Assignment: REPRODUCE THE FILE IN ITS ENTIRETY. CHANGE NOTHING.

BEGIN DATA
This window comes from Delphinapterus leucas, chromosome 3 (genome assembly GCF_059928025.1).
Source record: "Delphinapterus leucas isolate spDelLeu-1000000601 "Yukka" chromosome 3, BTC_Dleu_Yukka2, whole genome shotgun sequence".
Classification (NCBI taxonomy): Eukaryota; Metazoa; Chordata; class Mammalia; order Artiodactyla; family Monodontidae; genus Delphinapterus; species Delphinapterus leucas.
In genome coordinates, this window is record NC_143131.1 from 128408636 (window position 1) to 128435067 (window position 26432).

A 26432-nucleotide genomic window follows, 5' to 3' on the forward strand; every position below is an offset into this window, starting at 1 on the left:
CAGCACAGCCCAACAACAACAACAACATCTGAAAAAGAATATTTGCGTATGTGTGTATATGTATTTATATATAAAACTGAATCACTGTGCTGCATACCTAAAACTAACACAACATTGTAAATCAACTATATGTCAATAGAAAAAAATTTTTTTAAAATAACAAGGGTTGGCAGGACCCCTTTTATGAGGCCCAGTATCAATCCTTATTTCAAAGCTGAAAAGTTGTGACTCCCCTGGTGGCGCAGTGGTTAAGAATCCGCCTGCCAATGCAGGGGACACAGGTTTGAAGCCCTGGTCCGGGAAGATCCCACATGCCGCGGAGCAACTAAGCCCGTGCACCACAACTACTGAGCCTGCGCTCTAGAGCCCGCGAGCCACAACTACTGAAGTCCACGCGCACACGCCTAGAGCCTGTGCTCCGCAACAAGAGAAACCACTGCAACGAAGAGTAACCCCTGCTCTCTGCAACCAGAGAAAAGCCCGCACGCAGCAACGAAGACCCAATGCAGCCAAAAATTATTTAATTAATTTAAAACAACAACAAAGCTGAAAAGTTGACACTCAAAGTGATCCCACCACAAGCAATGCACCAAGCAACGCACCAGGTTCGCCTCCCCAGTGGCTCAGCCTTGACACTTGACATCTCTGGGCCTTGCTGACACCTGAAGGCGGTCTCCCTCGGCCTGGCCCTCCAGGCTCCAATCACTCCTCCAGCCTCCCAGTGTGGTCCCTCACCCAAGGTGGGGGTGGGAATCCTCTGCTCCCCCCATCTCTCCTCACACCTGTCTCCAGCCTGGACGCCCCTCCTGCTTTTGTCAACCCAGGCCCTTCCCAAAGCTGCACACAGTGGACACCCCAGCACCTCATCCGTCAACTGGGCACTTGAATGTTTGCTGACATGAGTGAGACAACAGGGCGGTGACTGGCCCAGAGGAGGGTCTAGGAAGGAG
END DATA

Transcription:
This window comes from Delphinapterus leucas, chromosome 3 (genome assembly GCF_059928025.1).
Source record: "Delphinapterus leucas isolate spDelLeu-1000000601 "Yukka" chromosome 3, BTC_Dleu_Yukka2, whole genome shotgun sequence".
Classification (NCBI taxonomy): Eukaryota; Metazoa; Chordata; class Mammalia; order Artiodactyla; family Monodontidae; genus Delphinapterus; species Delphinapterus leucas.
In genome coordinates, this window is record NC_143131.1 from 128408636 (window position 1) to 128435067 (window position 26432).

A 26432-nucleotide genomic window follows, 5' to 3' on the forward strand; every position below is an offset into this window, starting at 1 on the left:
CAGCACAGCCCAACAACAACAACAACATCTGAAAAAGAATATTTGCGTATGTGTGTATATGTATTTATATATAAAACTGAATCACTGTGCTGCATACCTAAAACTAACACAACATTGTAAATCAACTATATGTCAATAGAAAAAAATTTTTTTAAAATAACAAGGGTTGGCAGGACCCCTTTTATGAGGCCCAGTATCAATCCTTATTTCAAAGCTGAAAAGTTGTGACTCCCCTGGTGGCGCAGTGGTTAAGAATCCGCCTGCCAATGCAGGGGACACAGGTTTGAAGCCCTGGTCCGGGAAGATCCCACATGCCGCGGAGCAACTAAGCCCGTGCACCACAACTACTGAGCCTGCGCTCTAGAGCCCGCGAGCCACAACTACTGAAGTCCACGCGCACACGCCTAGAGCCTGTGCTCCGCAACAAGAGAAACCACTGCAACGAAGAGTAACCCCTGCTCTCTGCAACCAGAGAAAAGCCCGCACGCAGCAACGAAGACCCAATGCAGCCAAAAATTATTTAATTAATTTAAAACAACAACAAAGCTGAAAAGTTGACACTCAAAGTGATCCCACCACAAGCAATGCACCAAGCAACGCACCAGGTTCGCCTCCCCAGTGGCTCAGCCTTGACACTTGACATCTCTGGGCCTTGCTGACACCTGAAGGCGGTCTCCCTCGGCCTGGCCCTCCAGGCTCCAATCACTCCTCCAGCCTCCCAGTGTGGTCCCTCACCCAAGGTGGGGGTGGGAATCCTCTGCTCCCCCCATCTCTCCTCACACCTGTCTCCAGCCTGGACGCCCCTCCTGCTTTTGTCAACCCAGGCCCTTCCCAAAGCTGCACACAGTGGACACCCCAGCACCTCATCCGTCAACTGGGCACTTGAATGTTTGCTGACATGAGTGAGACAACAGGGCGGTGACTGGCCCAGAGGAGGGTCTAGGAAGGAG